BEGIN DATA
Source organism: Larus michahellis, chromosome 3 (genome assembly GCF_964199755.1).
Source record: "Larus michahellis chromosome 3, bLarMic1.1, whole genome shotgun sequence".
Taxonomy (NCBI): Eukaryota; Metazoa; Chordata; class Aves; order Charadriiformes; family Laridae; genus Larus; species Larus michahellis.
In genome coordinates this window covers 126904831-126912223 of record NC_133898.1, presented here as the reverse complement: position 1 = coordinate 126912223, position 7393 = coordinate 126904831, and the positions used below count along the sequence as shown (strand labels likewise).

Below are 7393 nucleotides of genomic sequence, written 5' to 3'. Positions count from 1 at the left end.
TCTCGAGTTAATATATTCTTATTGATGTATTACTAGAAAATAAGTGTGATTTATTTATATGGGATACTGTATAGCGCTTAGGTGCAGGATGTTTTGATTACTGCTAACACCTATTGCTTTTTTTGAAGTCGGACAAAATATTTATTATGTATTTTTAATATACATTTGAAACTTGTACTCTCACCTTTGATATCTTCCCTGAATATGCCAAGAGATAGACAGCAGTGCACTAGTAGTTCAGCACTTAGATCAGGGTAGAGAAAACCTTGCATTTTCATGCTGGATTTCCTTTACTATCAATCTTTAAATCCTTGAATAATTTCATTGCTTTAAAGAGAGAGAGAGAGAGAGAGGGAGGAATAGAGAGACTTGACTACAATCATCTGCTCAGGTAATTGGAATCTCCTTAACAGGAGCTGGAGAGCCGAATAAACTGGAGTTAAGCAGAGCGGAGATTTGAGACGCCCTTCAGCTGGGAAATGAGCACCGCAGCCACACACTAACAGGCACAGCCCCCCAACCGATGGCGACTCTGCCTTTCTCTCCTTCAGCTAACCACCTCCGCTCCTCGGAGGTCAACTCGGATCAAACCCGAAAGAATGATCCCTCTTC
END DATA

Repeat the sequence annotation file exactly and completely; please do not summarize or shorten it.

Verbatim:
Source organism: Larus michahellis, chromosome 3 (genome assembly GCF_964199755.1).
Source record: "Larus michahellis chromosome 3, bLarMic1.1, whole genome shotgun sequence".
Taxonomy (NCBI): Eukaryota; Metazoa; Chordata; class Aves; order Charadriiformes; family Laridae; genus Larus; species Larus michahellis.
In genome coordinates this window covers 126904831-126912223 of record NC_133898.1, presented here as the reverse complement: position 1 = coordinate 126912223, position 7393 = coordinate 126904831, and the positions used below count along the sequence as shown (strand labels likewise).

Below are 7393 nucleotides of genomic sequence, written 5' to 3'. Positions count from 1 at the left end.
TCTCGAGTTAATATATTCTTATTGATGTATTACTAGAAAATAAGTGTGATTTATTTATATGGGATACTGTATAGCGCTTAGGTGCAGGATGTTTTGATTACTGCTAACACCTATTGCTTTTTTTGAAGTCGGACAAAATATTTATTATGTATTTTTAATATACATTTGAAACTTGTACTCTCACCTTTGATATCTTCCCTGAATATGCCAAGAGATAGACAGCAGTGCACTAGTAGTTCAGCACTTAGATCAGGGTAGAGAAAACCTTGCATTTTCATGCTGGATTTCCTTTACTATCAATCTTTAAATCCTTGAATAATTTCATTGCTTTAAAGAGAGAGAGAGAGAGAGAGGGAGGAATAGAGAGACTTGACTACAATCATCTGCTCAGGTAATTGGAATCTCCTTAACAGGAGCTGGAGAGCCGAATAAACTGGAGTTAAGCAGAGCGGAGATTTGAGACGCCCTTCAGCTGGGAAATGAGCACCGCAGCCACACACTAACAGGCACAGCCCCCCAACCGATGGCGACTCTGCCTTTCTCTCCTTCAGCTAACCACCTCCGCTCCTCGGAGGTCAACTCGGATCAAACCCGAAAGAATGATCCCTCTTC